Hope Kirsch, a special education attorney with the law firm of Kirsch-Goodwin & Kirsch, PLLC, represents students with disabilities and their families throughout Arizona in school-related matters, including individualized education programs (IEP), due process, 504 plans, disciplinary matters and bullying. She was a special education teacher and school administrator for nearly 20 years and has a B.S. in special education from Boston University, an M.A./M.Ed. in special education from New York University and a law degree from Brooklyn Law School. Jewish News asked Kirsch about what parents need to know when first learning that their child has special needs.
What are the first steps a parent should take when they find out that their child is having difficulty in school?
Parents should submit a request via e-mail to the school district or charter school that the child attends. I advise parents to email the child’s teacher, the special education director for the school district or charter school and the school principal  or headmaster, stating they are requesting a complete assessment to determine the full nature and extent of their child’s disabilities and the impact of the disabilities on their child’s education. They should state their concerns and note that the email should be deemed as giving their “consent” to evaluate. (Giving consent triggers deadlines.) Parents who home-school their children, or who place their children in a for-profit private school – or whose children are in preschool or are ages 3-5 – should submit the evaluation request to the school district in which they reside (email the special education director and at least one other person, such as the superintendent). The schools have their own obligation, called “Child Find,” to evaluate, with parental consent, any child they suspect of having a disability that may require special education.   
What are the parents’ rights when it comes to the evaluation?
The school (home-school district or charter school) has 60 calendar days to complete the evaluation from the date parents give consent, which is why I suggest parents state in the email requesting the evaluation that they are giving consent. Parents can submit their request any time during the year, not just during the school year. 
The school is required under the law to assess/evaluate students “in all areas related to the suspected disability” including, if appropriate, social-emotional skills, behaviors, etc. If, after the evaluations, the parents do not agree with the findings, they have the right to an Independent Educational Evaluation (IEE) with an evaluator of their own choosing at the expense of the public education agency (PEA). If the school refuses, the school must file a due process complaint.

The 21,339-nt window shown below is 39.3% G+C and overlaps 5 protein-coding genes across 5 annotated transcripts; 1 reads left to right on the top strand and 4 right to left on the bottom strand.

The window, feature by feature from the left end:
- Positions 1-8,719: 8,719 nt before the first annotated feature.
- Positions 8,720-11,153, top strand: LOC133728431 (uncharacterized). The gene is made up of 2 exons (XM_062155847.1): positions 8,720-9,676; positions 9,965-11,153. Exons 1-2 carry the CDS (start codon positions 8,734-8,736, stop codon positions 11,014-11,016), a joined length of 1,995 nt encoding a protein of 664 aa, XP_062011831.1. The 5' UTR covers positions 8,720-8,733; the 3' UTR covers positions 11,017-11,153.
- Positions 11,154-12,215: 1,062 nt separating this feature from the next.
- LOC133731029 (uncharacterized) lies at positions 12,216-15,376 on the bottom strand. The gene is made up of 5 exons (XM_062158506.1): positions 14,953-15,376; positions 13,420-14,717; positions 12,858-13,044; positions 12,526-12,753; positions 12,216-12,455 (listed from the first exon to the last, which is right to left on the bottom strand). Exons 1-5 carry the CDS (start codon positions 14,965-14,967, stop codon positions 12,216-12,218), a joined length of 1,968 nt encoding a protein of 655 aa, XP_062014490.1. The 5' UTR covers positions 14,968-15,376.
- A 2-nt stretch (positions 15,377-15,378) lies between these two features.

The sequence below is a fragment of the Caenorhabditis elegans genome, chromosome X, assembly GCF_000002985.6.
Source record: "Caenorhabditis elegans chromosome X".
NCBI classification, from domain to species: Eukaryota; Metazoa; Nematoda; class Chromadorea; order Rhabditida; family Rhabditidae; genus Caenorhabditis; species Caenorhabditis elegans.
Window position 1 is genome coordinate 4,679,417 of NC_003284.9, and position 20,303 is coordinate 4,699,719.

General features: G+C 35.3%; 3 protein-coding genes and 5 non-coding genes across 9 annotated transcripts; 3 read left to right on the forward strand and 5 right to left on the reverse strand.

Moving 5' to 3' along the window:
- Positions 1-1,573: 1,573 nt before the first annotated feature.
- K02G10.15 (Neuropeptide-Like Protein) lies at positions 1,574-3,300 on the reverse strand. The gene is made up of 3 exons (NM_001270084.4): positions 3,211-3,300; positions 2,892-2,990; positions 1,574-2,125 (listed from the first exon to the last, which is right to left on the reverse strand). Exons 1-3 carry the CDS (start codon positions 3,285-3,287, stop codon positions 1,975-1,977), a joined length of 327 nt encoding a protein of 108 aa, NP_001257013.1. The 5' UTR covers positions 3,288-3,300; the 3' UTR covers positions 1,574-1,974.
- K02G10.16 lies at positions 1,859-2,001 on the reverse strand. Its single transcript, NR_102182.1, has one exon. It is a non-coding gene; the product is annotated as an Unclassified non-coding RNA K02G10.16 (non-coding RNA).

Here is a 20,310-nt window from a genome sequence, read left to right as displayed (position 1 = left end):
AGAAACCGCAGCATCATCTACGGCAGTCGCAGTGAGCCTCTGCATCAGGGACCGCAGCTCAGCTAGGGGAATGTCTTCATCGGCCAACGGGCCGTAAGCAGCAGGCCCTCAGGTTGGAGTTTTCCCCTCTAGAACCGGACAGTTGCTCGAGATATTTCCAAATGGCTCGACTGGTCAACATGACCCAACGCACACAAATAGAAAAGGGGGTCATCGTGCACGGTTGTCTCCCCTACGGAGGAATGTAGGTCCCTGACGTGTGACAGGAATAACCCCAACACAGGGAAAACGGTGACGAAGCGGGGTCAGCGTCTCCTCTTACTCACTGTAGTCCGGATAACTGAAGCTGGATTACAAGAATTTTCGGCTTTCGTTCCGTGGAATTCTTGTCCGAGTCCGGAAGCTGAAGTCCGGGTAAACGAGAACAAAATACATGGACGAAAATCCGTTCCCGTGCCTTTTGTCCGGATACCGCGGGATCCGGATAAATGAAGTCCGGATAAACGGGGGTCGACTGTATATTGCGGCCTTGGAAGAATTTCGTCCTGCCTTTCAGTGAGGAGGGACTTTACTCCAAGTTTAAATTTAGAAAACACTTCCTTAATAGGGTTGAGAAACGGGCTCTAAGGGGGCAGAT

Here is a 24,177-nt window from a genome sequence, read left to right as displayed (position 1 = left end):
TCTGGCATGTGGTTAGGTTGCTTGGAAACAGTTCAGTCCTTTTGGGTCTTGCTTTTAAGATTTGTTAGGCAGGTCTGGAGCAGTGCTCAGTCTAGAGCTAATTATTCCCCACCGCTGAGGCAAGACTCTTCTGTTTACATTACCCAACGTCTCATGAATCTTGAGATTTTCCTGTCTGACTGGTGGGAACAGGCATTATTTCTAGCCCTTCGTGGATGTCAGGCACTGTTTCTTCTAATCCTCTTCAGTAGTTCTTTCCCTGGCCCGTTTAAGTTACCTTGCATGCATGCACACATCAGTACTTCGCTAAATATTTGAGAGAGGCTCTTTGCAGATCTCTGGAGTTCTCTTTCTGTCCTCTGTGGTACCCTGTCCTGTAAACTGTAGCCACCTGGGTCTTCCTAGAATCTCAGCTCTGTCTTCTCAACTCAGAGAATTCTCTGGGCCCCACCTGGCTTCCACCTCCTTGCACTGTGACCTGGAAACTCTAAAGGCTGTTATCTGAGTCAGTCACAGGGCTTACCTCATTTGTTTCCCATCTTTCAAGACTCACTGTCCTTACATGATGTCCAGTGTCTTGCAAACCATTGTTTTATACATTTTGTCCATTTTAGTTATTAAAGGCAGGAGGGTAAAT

What is the difference between a 504 and an IEP and how do they affect the student?
A 504 Plan provides accommodations, services and/or aids to students with a disability (as that term is defined under the Americans with Disabilities Act Amendments Act) to afford the student equal opportunities to participate in school activities and receive the same instruction as nondisabled peers, but they do not require special education. Accommodations may include extra time for the same assignments as their peers, a separate quiet room to take the same test as their peers, large type for reading the same instructional material, or ramps to physically access the same classroom. An IEP is for a child who requires special education – instruction that is specialized, or modified, for that child. A ninth-grader reading at third grade can be given "Romeo and Juliet" modified from Shakespearean language to their reading level. Also, an IEP has goals written into it; a 504 does not. A student does not have an IEP after graduating high school, whereas a 504 plan continues into post-secondary school, and a student who had an IEP in high school can have a 504 in college.
To what degree can a parent expect schools to provide services and supports for the special needs of their child?
In order to answer these questions, it is important to understand that the federal law governing IEPs, the Individuals with Disabilities Education Act (IDEA), does not require that schools maximize a child’s potential; the maxim is that students are only entitled to a Chevy, not a Cadillac. That said, the IEP must confer an “educational benefit” standard for a free and appropriate public education (FAPE) within the meaning of the IDEA by providing personalized instruction with sufficient support services to permit the child to benefit educationally from that instruction.  
If parents believe their child is not receiving a sufficient amount or the right kind of services and supports (such as occupational therapy, physical therapy, speech therapy, behavior intervention, one-on-one), or they believe goals are too high, too low or there is insufficient progress, or if they have any other concerns, they should notify the school and request an emergency IEP meeting. The school has 15 school days after the date of the request to conduct the meeting. Parents should prepare a list of their concerns and explain why it is they believe the IEP is not appropriate, what they think their child needs, and go through each item with the IEP team. After exhausting their efforts, parents’ options include mediation, state administrative complaints and, in limited circumstances, due process.       
Visit azspecialeducationlawyers.com, call 480-585-0600 or email info@kgklaw.com